As I lamented in yesterday's post, the issue of the niqab at citizenship ceremonies is apparently responsible for a resurgence of support for the Harper regime, whose leader has ruthlessly exploited the issue to his political advantage. Playing upon people's prejudices against 'the other,' Harper is appealing the court ruling against a ban on its use. The fact that this single issue should sway a significant proportion of the electorate, I think, speaks for itself when pondering our collective natures. We may not all agree about the niqab, but it should not be a defining issue, except perhaps to the extraordinarily small-minded.
Sometimes appeals to our prejudices come in much less blatant form. Such is what I believe I witnessed last night as Rex Murphy pontificated on the niqab issue. Take a listen, and see if you agree:
On the surface, Rex sounds so reasonable, doesn't he? But if we remember that appeals to symbols of citizenship, patriotism, etc. are all arrows in the quivers of demagogues both past and present, his observations and suggestions take on a more sinister cast. Consider his reference to the citizenship ceremony as a "civil sacrament." Powerful stuff, mixing religious and secular metaphors, especially for those who allow emotion to prevail over intellect. In other words, this quasi-religious ceremony, if we follow the subtext, is in danger of being blasphemed by the Muslims. His reference to "patriotic allegiance" also invokes the spectre that perhaps, if they are hiding their faces, they really aren't going to be that patriotic or loyal to Canada.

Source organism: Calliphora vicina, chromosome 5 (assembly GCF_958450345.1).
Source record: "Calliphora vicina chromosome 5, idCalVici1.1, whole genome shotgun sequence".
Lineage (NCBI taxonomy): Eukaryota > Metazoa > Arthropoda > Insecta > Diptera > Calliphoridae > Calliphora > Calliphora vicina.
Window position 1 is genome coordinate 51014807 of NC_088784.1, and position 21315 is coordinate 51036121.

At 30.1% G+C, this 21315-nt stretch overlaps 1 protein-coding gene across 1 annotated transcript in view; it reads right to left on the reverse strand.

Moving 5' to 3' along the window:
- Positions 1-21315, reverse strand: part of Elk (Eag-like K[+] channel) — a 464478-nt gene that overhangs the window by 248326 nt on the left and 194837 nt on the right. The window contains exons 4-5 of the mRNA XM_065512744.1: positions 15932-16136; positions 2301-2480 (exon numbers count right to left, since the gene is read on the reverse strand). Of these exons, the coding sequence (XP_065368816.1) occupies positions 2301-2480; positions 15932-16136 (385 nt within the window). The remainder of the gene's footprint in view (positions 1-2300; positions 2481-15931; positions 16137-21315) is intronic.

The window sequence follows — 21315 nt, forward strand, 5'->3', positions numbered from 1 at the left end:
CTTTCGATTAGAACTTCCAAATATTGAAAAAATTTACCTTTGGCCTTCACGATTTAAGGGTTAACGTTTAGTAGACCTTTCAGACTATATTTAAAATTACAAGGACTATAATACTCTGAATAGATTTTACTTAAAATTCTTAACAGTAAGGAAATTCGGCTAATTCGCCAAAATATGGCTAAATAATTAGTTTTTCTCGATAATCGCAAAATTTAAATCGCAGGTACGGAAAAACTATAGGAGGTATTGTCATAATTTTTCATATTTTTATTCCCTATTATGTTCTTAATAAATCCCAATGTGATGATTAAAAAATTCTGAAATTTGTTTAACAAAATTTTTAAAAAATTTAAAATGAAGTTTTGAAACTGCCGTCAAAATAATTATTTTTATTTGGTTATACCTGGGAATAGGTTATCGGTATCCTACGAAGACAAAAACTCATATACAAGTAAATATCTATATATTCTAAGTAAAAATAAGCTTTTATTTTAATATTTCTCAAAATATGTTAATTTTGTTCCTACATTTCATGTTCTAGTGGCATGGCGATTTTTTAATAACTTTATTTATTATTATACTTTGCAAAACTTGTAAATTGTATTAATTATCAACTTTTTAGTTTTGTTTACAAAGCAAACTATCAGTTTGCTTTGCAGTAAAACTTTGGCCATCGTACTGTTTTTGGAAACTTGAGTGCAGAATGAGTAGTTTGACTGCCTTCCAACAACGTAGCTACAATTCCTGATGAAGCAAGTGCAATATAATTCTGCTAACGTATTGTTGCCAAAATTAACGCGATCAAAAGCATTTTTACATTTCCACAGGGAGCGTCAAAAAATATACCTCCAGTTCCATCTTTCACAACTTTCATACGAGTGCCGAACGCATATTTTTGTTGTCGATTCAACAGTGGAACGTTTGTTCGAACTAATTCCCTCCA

Murphy also points out they are insisting upon 'specialized treatment,' in breaking with the traditions of the ceremony. Cleverly, for his purposes, he makes no reference to our laws, which permit the use of the niqab. Then there is the suggestion that if the niqab wearer's insistence on her 'rights' (pretty uppity of her, don't you think?) is such a deeply-felt religious conviction, then perhaps she will have to choose between that conviction and citizenship.
While openly admitting to the multi-cultural nature of our society, Rex also suggests that just for the one day in which they are taking the citizenship oath, they should show themselves to their fellow newly-minted citizens. After all, he says we have core and common values, of which the citizenship ceremony apparently is one, in his view. (Subtext: they are making a mockery of our values in refusing to play by our rules.)
Without a hint of irony, Murphy suggests that these issues can be discussed without rancour, claiming there is no bigotry here. While I agree that such issues are indeed fit topics for rational discussion, Rex's approach, unfortunately, does nothing to further that goal.